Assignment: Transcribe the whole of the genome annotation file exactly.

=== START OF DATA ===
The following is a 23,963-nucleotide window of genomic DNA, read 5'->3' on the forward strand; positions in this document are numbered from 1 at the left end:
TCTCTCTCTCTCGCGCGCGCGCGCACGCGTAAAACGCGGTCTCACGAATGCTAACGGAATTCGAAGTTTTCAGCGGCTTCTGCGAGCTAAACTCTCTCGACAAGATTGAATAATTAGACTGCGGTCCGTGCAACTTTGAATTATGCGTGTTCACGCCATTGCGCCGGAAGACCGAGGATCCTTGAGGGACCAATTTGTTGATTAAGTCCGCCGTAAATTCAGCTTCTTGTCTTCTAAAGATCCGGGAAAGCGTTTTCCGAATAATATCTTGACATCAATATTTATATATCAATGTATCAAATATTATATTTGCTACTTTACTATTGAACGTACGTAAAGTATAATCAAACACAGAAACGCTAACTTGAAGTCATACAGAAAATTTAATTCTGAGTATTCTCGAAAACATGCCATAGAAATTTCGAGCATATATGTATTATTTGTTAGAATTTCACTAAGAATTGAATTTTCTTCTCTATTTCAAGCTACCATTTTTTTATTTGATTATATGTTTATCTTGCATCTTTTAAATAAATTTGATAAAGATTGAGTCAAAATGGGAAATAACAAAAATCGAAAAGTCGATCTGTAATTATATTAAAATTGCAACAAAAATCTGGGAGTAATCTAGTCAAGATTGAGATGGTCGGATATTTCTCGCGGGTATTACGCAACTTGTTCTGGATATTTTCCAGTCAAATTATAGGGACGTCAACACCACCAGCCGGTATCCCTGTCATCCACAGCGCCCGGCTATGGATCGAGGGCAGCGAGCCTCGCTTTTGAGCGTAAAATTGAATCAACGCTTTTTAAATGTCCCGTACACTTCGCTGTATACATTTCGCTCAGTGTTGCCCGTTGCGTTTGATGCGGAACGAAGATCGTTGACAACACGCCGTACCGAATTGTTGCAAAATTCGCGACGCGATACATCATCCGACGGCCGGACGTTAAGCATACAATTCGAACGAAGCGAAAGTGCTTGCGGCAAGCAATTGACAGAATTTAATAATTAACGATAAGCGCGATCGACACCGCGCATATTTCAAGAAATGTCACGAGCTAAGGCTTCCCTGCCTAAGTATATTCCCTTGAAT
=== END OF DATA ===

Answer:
The following is a 23,963-nucleotide window of genomic DNA, read 5'->3' on the forward strand; positions in this document are numbered from 1 at the left end:
TCTCTCTCTCTCGCGCGCGCGCGCACGCGTAAAACGCGGTCTCACGAATGCTAACGGAATTCGAAGTTTTCAGCGGCTTCTGCGAGCTAAACTCTCTCGACAAGATTGAATAATTAGACTGCGGTCCGTGCAACTTTGAATTATGCGTGTTCACGCCATTGCGCCGGAAGACCGAGGATCCTTGAGGGACCAATTTGTTGATTAAGTCCGCCGTAAATTCAGCTTCTTGTCTTCTAAAGATCCGGGAAAGCGTTTTCCGAATAATATCTTGACATCAATATTTATATATCAATGTATCAAATATTATATTTGCTACTTTACTATTGAACGTACGTAAAGTATAATCAAACACAGAAACGCTAACTTGAAGTCATACAGAAAATTTAATTCTGAGTATTCTCGAAAACATGCCATAGAAATTTCGAGCATATATGTATTATTTGTTAGAATTTCACTAAGAATTGAATTTTCTTCTCTATTTCAAGCTACCATTTTTTTATTTGATTATATGTTTATCTTGCATCTTTTAAATAAATTTGATAAAGATTGAGTCAAAATGGGAAATAACAAAAATCGAAAAGTCGATCTGTAATTATATTAAAATTGCAACAAAAATCTGGGAGTAATCTAGTCAAGATTGAGATGGTCGGATATTTCTCGCGGGTATTACGCAACTTGTTCTGGATATTTTCCAGTCAAATTATAGGGACGTCAACACCACCAGCCGGTATCCCTGTCATCCACAGCGCCCGGCTATGGATCGAGGGCAGCGAGCCTCGCTTTTGAGCGTAAAATTGAATCAACGCTTTTTAAATGTCCCGTACACTTCGCTGTATACATTTCGCTCAGTGTTGCCCGTTGCGTTTGATGCGGAACGAAGATCGTTGACAACACGCCGTACCGAATTGTTGCAAAATTCGCGACGCGATACATCATCCGACGGCCGGACGTTAAGCATACAATTCGAACGAAGCGAAAGTGCTTGCGGCAAGCAATTGACAGAATTTAATAATTAACGATAAGCGCGATCGACACCGCGCATATTTCAAGAAATGTCACGAGCTAAGGCTTCCCTGCCTAAGTATATTCCCTTGAAT